Clausius' name is initially associated with the Clausius-Clapeyron equation , with the help of which the vapor pressure curve in the two-phase diagram of a substance can be determined from the enthalpy of vaporization , temperature and increase in volume. Thanks to the Clausius-Rankine process , the classic water-steam process for generating mechanical energy or electricity from chemically bound heat, it is also known in energy technology. What is far less common today is that he provided fundamental work on kinetic gas theory and electrolytic dissociation . In 1857 he refined August Krönig's very simple gas kinetic model, which he had set up a year earlier, and introduced the concept of the “mean free path” of a gas molecule. His work, which has also been translated into English, prompted James Clerk Maxwell and later Ludwig Boltzmann to make decisive discoveries that were decisive in establishing the kinetic theory of gases. In addition, Clausius also worked on the electrodynamics of moving bodies, which only found its solution through Einstein's work in 1905. Clausius used Maxwell's derivatives to determine the molar refraction of a substance ( Clausius-Mossotti equation ). This procedure was used to check the structure of an organic substance. The structures (functional groups, bonds) of organic molecules can be compared from the refractive index and the molar mass .

In 1850 Clausius began to occupy himself with the subject to which he owes his greatest fame: mechanical heat theory (thermodynamics). Clausius took up the principle of energy conservation as the first law of thermodynamics, already proposed by Sadi Carnot in 1824 and finally postulated by Julius Robert Mayer in 1842, and gave him the first quantitative formulation by establishing a relationship between the amount of heat Q , work W and internal energy U (d U = d Q + d W ). In contrast to the prevailing opinion until then, he realized that heat is not an immutable substance, but only represents a form of energy that can be converted into the known other forms (kinetic energy, etc.).

However, the principle of conservation of energy does not yet explain the common fact that energy conversion does not take place in any direction: why, for example, two differently warm bodies equalize their temperatures on contact, but heat never transfers from the colder to the warmer body by itself. Carnot had already clearly stated this fact, but only Clausius recognizes an energy flow behind it and not a phenomenon linked to a heat substance. In 1850 he called this experience the Second Law of Thermodynamics. The statement that energy conversions run irreversibly in one direction is no longer compatible with classical mechanical physics, the linear laws of which are traceable and reversible according to any process ( Poincaré's law of recurrence ).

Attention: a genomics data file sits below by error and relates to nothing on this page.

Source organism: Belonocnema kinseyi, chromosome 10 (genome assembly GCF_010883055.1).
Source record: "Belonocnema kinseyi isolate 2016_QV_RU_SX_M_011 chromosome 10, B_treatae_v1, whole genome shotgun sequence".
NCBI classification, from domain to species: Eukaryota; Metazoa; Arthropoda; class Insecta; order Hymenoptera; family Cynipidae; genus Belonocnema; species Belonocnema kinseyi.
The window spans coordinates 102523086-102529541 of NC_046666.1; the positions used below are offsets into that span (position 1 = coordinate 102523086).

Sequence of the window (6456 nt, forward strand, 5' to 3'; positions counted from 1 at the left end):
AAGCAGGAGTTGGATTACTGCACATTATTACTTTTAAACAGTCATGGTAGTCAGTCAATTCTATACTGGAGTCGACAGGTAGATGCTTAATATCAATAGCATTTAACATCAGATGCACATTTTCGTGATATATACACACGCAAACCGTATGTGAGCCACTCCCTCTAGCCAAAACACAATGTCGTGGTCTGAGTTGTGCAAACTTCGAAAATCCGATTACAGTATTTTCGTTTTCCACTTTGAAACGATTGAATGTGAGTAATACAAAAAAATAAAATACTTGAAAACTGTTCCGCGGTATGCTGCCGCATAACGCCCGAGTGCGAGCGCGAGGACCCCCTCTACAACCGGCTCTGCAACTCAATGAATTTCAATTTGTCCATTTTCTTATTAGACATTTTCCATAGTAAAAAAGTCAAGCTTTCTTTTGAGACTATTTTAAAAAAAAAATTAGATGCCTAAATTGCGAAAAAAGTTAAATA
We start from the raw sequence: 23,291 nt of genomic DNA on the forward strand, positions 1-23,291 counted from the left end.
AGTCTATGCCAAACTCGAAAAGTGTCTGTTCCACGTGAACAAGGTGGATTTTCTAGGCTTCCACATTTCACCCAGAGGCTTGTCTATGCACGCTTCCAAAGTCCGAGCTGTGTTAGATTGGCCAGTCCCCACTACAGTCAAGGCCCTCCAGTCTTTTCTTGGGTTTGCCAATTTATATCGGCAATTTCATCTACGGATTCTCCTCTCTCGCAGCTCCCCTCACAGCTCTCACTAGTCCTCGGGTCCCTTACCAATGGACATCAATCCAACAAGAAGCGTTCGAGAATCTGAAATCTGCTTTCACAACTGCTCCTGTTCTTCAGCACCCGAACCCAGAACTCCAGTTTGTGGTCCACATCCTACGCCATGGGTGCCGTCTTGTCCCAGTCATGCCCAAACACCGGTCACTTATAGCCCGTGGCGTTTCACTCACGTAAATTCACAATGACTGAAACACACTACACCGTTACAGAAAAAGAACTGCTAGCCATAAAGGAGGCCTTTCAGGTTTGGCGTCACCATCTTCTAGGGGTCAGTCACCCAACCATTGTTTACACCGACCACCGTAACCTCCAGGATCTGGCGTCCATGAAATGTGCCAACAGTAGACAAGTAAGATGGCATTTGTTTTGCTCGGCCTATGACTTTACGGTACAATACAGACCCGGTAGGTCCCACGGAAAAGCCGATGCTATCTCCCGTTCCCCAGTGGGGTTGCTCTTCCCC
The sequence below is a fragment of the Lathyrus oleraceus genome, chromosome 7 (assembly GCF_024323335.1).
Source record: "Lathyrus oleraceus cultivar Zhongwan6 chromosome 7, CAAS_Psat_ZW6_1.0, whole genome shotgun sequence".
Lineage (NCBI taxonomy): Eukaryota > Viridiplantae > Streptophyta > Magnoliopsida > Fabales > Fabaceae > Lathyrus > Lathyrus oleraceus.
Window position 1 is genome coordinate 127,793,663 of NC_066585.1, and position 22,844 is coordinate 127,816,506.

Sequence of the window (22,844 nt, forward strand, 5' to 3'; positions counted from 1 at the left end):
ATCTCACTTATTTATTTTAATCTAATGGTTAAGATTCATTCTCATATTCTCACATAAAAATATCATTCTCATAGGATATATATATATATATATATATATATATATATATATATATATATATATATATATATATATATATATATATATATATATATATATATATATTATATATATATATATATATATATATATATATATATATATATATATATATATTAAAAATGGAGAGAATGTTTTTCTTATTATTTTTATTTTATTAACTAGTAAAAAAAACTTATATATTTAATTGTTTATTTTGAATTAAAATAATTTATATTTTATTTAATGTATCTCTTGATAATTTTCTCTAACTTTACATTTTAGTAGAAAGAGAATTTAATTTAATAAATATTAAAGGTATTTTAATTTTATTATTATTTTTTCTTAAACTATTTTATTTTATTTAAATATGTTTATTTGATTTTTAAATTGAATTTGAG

Melting ice in a warm room is a simple example of increasing entropy (first described by Rudolf Clausius in 1862).

The starting point for both Carnot and Clausius' considerations was the mode of operation of steam engines. As early as 1824 Carnot had found that heat cannot be completely converted into mechanical work, since this not only requires a heat source (furnace with steam generator), but also a heat sink (cooler for steam condensation) in which part of the heat is required for conversion into Work is lost. Every thermal power process requires two heat reservoirs of different temperatures, from which heat is supplied and removed. Under idealized, i.e. H. reversible conditions are the ratios of the amount of heat supplied or removed to the respective temperatures at which the heat transfers take place, the same. In this case, the largest possible amount of mechanical energy, z. B. to generate electricity. However, this is not the case in real thermal power processes. The greater the difference between these ratios, the less useful work (exergy) that can be gained from the thermal energy.